What would you
like to see

nebhelmet1.gif (4511 bytes)

Last years
Husker coverage

nwrap.GIF (46169 bytes)

Wistrom’s catch propels NU to TD
By BOB SCHALLER
For the Star-Herald
SOUTH BEND, Ind. – The season was on the line.
The entire crowd saw the Huskers’ national championship plans hitting a roadblock. Notre Dame was ahead after kicking a field goal in overtime and Nebraska was facing third down and nine from the 24 in its overtime possession.
Eric Crouch found tight end Tracey Wistrom, his favorite target, to save the game – and the season.
“I found an opening, and Eric hit me,” Wistrom said. “I’m always ready for the challenge.”
Notre Dame head coach Bob Davie said the Irish’s fate was sealed after that play.
“The most critical play of the game was third and nine when Nebraska completed the pass to the tight end,” Davie said. “I thought they were going with a quarterback draw or to the fullback.”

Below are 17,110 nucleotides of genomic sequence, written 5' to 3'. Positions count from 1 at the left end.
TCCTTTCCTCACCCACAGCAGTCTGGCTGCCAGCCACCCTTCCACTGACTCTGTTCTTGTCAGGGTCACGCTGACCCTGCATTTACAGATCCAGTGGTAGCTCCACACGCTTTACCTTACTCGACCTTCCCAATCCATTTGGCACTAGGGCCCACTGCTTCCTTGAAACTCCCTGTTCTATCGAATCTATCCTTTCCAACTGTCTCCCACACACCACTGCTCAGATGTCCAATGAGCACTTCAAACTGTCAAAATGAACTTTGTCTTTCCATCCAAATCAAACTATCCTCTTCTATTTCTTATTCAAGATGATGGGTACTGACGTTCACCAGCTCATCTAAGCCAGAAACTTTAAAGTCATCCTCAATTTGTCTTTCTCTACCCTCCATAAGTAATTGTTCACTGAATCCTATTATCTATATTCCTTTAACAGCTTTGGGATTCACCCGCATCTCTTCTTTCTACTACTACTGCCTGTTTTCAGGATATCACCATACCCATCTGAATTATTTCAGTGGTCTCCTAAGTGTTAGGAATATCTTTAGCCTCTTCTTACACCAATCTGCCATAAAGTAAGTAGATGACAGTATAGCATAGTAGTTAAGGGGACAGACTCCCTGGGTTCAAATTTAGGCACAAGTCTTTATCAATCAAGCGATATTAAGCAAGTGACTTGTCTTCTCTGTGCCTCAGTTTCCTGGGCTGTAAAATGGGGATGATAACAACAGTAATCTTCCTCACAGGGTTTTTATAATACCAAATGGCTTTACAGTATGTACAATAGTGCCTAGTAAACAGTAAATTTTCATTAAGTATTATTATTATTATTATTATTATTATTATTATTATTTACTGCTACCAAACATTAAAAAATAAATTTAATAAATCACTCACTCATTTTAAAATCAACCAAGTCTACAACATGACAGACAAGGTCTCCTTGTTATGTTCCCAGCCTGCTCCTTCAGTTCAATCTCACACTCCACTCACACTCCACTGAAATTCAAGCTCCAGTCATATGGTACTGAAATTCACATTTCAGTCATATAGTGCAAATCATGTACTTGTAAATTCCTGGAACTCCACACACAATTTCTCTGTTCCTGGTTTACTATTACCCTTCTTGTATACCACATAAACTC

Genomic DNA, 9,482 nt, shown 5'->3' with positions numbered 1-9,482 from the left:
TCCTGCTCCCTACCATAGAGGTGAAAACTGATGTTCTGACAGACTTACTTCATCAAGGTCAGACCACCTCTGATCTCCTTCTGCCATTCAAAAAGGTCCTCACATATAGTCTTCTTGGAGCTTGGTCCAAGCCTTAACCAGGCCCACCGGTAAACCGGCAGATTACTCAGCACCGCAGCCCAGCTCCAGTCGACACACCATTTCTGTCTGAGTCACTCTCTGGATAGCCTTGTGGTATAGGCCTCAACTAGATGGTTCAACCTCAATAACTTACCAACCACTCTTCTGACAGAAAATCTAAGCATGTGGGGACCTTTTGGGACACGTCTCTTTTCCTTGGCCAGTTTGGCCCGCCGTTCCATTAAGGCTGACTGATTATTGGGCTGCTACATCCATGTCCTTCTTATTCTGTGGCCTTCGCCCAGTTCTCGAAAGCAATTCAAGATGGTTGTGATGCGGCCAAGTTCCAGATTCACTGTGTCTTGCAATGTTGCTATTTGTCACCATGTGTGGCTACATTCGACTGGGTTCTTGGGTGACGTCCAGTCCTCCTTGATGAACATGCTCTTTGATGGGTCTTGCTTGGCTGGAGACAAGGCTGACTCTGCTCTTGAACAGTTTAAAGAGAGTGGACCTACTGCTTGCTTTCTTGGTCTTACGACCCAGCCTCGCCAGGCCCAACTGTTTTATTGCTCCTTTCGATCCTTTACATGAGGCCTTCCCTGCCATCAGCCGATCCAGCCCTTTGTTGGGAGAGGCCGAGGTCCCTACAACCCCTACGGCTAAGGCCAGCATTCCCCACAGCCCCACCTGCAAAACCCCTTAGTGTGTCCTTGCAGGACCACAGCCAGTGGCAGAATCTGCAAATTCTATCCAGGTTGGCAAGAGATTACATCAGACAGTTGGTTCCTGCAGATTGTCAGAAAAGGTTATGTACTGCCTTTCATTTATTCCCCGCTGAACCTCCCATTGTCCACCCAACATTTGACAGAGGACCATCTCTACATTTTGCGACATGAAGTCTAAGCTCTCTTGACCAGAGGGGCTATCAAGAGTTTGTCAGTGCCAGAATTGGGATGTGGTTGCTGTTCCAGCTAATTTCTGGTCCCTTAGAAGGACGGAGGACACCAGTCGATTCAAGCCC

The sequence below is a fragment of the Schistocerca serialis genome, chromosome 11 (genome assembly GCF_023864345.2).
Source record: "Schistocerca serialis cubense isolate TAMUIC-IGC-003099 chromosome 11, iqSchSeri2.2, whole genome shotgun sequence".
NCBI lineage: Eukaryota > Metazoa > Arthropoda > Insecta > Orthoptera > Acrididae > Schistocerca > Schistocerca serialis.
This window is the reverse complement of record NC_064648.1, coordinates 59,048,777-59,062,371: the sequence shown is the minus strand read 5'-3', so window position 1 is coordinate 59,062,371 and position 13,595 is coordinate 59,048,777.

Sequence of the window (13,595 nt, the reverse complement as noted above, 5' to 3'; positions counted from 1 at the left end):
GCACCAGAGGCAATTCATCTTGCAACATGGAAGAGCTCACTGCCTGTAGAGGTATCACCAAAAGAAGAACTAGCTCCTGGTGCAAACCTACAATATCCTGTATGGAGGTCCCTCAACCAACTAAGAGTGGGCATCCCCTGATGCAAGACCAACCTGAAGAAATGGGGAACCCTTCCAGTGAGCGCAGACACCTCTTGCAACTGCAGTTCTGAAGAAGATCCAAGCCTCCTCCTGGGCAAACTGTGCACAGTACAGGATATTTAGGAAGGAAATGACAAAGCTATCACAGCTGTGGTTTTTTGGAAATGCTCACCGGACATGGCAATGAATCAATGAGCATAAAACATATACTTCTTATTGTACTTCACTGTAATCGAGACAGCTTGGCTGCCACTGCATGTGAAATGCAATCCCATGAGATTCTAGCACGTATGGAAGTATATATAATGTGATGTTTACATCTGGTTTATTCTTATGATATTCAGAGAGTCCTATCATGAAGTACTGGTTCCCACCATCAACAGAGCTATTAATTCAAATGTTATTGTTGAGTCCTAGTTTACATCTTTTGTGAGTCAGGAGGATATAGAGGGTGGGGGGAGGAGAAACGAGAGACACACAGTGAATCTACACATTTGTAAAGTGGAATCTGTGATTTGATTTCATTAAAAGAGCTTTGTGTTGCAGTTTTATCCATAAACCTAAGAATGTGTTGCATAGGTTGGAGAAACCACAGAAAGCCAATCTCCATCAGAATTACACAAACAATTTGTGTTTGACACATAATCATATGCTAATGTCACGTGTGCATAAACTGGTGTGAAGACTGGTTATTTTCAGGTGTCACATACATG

The challenge was one Wistrom had not anticipated. The entire game, Wistrom had been covered man to man by the Notre Dame strongside linebacker, or “SAM.” On this play, he was not.
“I was surprised because that was the first time all day I wasn’t covered by the SAM,” Wistrom said. “In fact, (assistant coach Turner) Gill asked me before the play, ‘Do you think you can shake the SAM?’”
So Wistrom found a seam in the zone, picked up the pass from Crouch, and then the first down.
“I caught the pass at about seven or eight yards downfield, and figured since they weren’t on me I could get the other yard or two,” Wistrom said. “I was pretty confident I could pick it up.”
Had the Huskers not picked it up, they might have had to go for it, but they likely would have tried a field goal to force a second overtime.
“In my eyes that was the biggest play of the game,” said Crouch. “I thought I heard a whistle (after the snap) in the back of my head, but when I threw the ball I noticed that there wasn’t one.”
Head coach Frank Solich liked his team’s chances with the ball in the hands of Crouch and Wistrom.
“The ball was in Eric’s hands and then in Tracey’s hands,” Solich said. “Those are as good a hands as you can get them to.”

 

More Husker Coverage